Two Anglican churches dedicated to Saint Peter have stood on the same site at St Leonards since 1847.
The first church building opened for services on April 18, 1847.
A section of an estate named Mount Esk had been set aside for a church some time before and it was through the efforts of the local settlers at the time that a church was erected.
Services of all kinds were conducted in the district by the Reverend Dr William Henry Browne of St John’s Church during the 1830s and 1840s.
A new settler to Launceston arrived in the early 1840s. Henry Plow Kane, M.A., (Cantab.) came with his father and family and took a position as tutor to the family of William Barnes of Trevallyn in 1845.
In July the next year Kane, aged just 21 years, was ordained Deacon of the Church of England and was appointed the first Headmaster of the Launceston Church Grammar School, then in a temporary premises in George Street, Launceston.
He was also appointed to the Missionary Chaplaincy to the region of Paterson’s Plains, (St Leonards), Allanvale and Newnham with a salary of £50.
In 1847 Kane was ordained a Priest of the Church of England by Bishop Nixon, Tasmania’s first Bishop.
Henry Kane was a highly educated young man – a Greek and Hebrew scholar, spoke French and Italian fluently, had wide literary tastes and was an accomplished artist.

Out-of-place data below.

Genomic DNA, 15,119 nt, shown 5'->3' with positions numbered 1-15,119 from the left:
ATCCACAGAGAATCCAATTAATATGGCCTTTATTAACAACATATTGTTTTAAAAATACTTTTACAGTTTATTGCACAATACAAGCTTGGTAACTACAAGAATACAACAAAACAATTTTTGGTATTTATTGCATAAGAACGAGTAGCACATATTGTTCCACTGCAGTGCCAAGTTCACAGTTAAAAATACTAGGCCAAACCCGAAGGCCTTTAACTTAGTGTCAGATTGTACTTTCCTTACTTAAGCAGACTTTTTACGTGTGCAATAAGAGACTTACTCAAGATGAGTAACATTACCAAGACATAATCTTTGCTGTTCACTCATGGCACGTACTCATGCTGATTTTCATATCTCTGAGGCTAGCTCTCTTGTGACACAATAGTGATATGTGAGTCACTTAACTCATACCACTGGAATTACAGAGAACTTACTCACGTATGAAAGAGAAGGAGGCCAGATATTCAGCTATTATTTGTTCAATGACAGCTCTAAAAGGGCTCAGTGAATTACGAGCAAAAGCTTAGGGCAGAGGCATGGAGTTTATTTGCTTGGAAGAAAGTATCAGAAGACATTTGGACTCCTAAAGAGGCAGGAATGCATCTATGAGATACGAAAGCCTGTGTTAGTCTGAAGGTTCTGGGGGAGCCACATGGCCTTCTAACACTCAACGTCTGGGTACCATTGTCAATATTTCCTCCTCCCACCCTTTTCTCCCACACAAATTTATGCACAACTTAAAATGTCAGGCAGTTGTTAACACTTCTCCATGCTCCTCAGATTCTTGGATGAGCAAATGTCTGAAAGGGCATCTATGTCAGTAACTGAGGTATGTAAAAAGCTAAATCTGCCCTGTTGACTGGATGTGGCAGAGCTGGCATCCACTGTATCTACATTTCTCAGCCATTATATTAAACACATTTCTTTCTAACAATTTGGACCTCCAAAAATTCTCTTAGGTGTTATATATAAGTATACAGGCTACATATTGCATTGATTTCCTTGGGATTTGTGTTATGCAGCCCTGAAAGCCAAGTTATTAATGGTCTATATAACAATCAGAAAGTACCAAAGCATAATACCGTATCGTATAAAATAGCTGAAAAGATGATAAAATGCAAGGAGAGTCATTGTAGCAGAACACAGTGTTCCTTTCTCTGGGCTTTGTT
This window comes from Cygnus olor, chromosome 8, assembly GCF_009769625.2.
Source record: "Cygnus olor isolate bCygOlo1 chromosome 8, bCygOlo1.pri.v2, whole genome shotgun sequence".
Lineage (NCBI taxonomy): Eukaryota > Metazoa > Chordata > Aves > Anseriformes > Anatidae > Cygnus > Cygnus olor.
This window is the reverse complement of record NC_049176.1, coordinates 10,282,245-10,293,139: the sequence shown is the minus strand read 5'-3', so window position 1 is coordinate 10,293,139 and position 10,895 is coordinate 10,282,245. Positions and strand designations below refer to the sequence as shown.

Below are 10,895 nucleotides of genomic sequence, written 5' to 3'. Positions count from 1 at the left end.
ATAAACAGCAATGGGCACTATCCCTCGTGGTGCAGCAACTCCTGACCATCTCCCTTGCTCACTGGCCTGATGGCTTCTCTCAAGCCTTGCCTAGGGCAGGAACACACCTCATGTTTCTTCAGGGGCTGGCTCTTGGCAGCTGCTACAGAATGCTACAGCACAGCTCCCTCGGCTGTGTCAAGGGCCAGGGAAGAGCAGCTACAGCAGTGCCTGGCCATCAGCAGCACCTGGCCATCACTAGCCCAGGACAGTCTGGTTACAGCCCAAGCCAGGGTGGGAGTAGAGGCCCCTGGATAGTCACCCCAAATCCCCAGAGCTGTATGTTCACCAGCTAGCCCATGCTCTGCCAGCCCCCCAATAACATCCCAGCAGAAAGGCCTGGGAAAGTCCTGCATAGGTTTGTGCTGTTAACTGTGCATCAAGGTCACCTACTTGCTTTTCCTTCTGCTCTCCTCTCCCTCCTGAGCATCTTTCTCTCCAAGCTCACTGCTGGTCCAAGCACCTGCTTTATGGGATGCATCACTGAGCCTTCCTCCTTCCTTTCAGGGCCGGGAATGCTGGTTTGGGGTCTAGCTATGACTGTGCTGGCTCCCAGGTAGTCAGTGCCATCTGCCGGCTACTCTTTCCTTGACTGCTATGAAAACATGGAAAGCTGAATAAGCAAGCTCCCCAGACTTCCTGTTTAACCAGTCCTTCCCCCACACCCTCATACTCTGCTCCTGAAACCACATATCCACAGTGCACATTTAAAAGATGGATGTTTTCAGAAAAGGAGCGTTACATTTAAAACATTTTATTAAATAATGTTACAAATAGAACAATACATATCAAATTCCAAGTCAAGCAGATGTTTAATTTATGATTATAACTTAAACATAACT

Little is known of his artistic work, but a watercolour of the first church of St Peter once hanging in the present church was reframed in 1956 by a grateful marriage couple.
The watercolour was a significant art piece and possibly the only one by the Reverend Kane, and its historical significance flowed over to the Launceston Church Grammar School.
Some years later the painting was moved to the parish rectory but has since disappeared.
After his years at the grammar school the Reverend Kane opened a small school for ‘young gentlemen’ at Rostella on the East Tamar.
In February 1867 at a parish meeting it was resolved that a new church be erected near the present building. Some of the materials of the old church were used in the construction of the new edifice.
The new St Peter’s Church was consecrated on May 13, 1869 by the second Bishop of Tasmania, the Right Reverend CF Bromby.
Having known the ‘grateful marriage couple’ mentioned, the writer and others, would be overjoyed if the watercolour was to reappear and again enter Launceston’s art, heritage and educational world.